As I said, I’m a telepath.
I shrug. “Makes sense. Do you know where he is?”
Yes. Her whiskers twitch like her face is folding into a smile. Now follow me!
And off up the stairs the mouse leaps.
“Hey, hold up!” I call after her. “What’s your name?”
Without stopping her scramble towards the top of the staircase, the mouse responds, Mr. Squeaks.
“Mr.? But you sound like a girl!”
I am a girl. But unfortunately my parents were planning on a boy when they chose my name.
“What crappy parents,” I mutter.
Don’t let them hear you say that, or my father might set your hair on fire, Mr. Squeaks warns.
“Your father’s a pyromaniac mouse?!”
The mouse chortles in my mind. No, of course not, silly! My family, besides being a breed of telepathic mouse, also has control over things like fire and explosions. Her tone darkens. So don’t get on my bad side.
We finally reach the top of the staircase, and I throw myself sideways out, flattening against a wall in case one of the ghosts is near. We’re alone in the hallway, though.
Come, human child! Mr. Squeaks urges. This way!
“I’m not a child, you know,” I tell her as I race to keep up, twisting through passageways and ducking through rooms. “I’m an adult—a young one, but an adult nonetheless. I’d be in college if it weren’t for all this magic and alien crap.”
Quick, in here!
The mouse ducks behind a statue of Sebastian dressed in robes like a Greek god just as one of his soldiers rounds the next corner. I slide in behind her and watch as he examines the hallway to make sure it’s empty—missing us in our super secret, super cool hideout (obviously)—and then returns to the next hall.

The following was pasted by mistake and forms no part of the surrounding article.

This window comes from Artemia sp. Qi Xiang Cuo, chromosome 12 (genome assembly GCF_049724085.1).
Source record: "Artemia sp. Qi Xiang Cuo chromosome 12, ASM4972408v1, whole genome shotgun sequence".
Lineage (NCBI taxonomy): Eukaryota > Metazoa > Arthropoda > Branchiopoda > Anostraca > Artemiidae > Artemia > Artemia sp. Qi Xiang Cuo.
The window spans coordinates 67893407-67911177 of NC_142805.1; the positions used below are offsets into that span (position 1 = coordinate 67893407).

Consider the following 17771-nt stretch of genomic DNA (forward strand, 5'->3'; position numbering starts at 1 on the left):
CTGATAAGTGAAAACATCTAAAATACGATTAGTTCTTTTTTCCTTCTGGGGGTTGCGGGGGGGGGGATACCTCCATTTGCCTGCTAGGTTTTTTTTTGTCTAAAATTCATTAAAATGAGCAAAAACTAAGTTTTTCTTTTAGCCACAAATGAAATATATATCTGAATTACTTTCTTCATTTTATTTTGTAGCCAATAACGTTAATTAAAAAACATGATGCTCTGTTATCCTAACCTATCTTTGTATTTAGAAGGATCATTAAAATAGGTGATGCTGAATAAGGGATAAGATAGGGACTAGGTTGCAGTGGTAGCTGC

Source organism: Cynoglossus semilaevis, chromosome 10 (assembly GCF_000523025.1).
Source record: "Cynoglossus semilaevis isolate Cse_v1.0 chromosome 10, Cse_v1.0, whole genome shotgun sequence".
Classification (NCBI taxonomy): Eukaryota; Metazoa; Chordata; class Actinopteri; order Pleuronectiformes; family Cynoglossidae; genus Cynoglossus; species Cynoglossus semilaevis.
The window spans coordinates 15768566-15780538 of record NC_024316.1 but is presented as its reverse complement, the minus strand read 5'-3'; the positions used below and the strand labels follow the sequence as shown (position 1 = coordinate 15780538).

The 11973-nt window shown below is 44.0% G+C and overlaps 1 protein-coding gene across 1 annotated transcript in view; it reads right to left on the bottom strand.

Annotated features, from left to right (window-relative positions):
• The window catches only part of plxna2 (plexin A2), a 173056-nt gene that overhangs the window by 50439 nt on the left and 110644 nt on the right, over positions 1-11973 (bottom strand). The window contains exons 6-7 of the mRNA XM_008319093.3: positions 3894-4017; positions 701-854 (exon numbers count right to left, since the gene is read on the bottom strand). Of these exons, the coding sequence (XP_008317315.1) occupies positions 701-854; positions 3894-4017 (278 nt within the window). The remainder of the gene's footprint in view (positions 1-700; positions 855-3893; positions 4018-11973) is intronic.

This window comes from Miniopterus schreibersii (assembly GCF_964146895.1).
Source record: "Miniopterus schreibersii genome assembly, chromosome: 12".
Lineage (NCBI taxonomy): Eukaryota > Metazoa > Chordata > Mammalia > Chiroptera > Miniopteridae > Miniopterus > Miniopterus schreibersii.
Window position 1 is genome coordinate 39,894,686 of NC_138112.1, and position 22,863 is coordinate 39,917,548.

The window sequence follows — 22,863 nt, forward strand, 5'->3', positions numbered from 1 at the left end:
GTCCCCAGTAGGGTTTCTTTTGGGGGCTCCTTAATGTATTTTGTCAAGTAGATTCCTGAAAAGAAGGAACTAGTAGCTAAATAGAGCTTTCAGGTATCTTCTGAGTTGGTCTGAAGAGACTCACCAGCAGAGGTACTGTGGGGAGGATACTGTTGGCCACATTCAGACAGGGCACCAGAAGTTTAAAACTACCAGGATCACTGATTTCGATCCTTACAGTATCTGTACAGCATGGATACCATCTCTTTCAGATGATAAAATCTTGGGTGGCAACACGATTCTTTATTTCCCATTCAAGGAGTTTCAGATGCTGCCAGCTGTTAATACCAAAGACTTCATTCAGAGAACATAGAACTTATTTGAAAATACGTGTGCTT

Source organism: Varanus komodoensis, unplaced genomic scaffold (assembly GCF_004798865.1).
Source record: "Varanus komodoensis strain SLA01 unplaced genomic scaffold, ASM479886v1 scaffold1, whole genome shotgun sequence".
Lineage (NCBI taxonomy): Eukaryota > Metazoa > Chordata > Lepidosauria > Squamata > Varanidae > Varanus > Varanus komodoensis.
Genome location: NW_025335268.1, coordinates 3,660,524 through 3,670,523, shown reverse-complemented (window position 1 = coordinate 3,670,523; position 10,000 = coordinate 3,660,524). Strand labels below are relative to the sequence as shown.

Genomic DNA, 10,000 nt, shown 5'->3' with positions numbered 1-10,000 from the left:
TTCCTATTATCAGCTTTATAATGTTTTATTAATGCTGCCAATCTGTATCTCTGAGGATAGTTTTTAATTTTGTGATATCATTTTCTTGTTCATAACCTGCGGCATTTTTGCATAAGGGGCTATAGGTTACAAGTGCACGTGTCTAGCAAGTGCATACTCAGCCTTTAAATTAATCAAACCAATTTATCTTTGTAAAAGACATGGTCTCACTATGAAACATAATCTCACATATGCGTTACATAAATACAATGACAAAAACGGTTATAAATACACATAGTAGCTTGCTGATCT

He is one of the King’s guards, Mr. Squeaks says in a quivering voice.
“How many of them are there?” I ask.
Thirteen. Sebastian is ever so careful with the King.
“You think if I tell them their vampire-ruler-man is stuck in a coma-like state, they’ll let me just bust the King right on out of there and take him to rescue the people in the dungeon?”
By “people,” do you mean “everyone but Kra”?
“Duh,” I say. “Who in their right minds would release that creep? No one.”
They probably still will not come to your aid where it concerns the King, however. More than Sebastian values his well-being, he values destroying the well-being of his prisoners.
“Fabulous,” I say, but dust off my hands and get to my feet anyway. “Well, let’s get to it. Any idea how to get rid of a few ghosts?”
Oh, I’ve got some ideas.
Before I can react, Mr. Squeaks sprints off towards the corner, and dips around it. I follow as quickly as possible, sliding to a stop with my back right against the wall. Just as I peek around the corner, Mr. Squeaks shouts, May the loathing of my family be upon your heads! An explosion likes a firework rocks the next hall, and the ghosts scatter, screaming.
Come quickly, child! Mr. Squeaks instructs. I dodge the fleeing ghosts and make a beeline for the door Mr. Squeaks is running towards. One of the ghosts has dropped a set of heavy iron keys on the floor, and I stoop to pick them up, quickly trying out the keys in the lock. It’s the second to last one that fits, and the door swings open. Beyond is darkness.
“Hello?” I call through the doorway, impatient. “Mr. King, sir? Are ya in there?”
“Oh yay! You have come to save me, have you not? You are the obnoxious human girl, Mary Hart, are you not?” comes a squeaky little voice from the darkness. “Hurray! You have saved me, finally. Yippee!”
And out of the dark room beyond comes flitting a pixie much like Pixie Stick, only this one has slick black hair on its head, styled to look just like Elvis’s.
“The King,” I say, my shoulders falling. “He lives.”
Well of course the King of Norland lives, dearie, says Mr. Squeaks like she thinks my statement is crazy.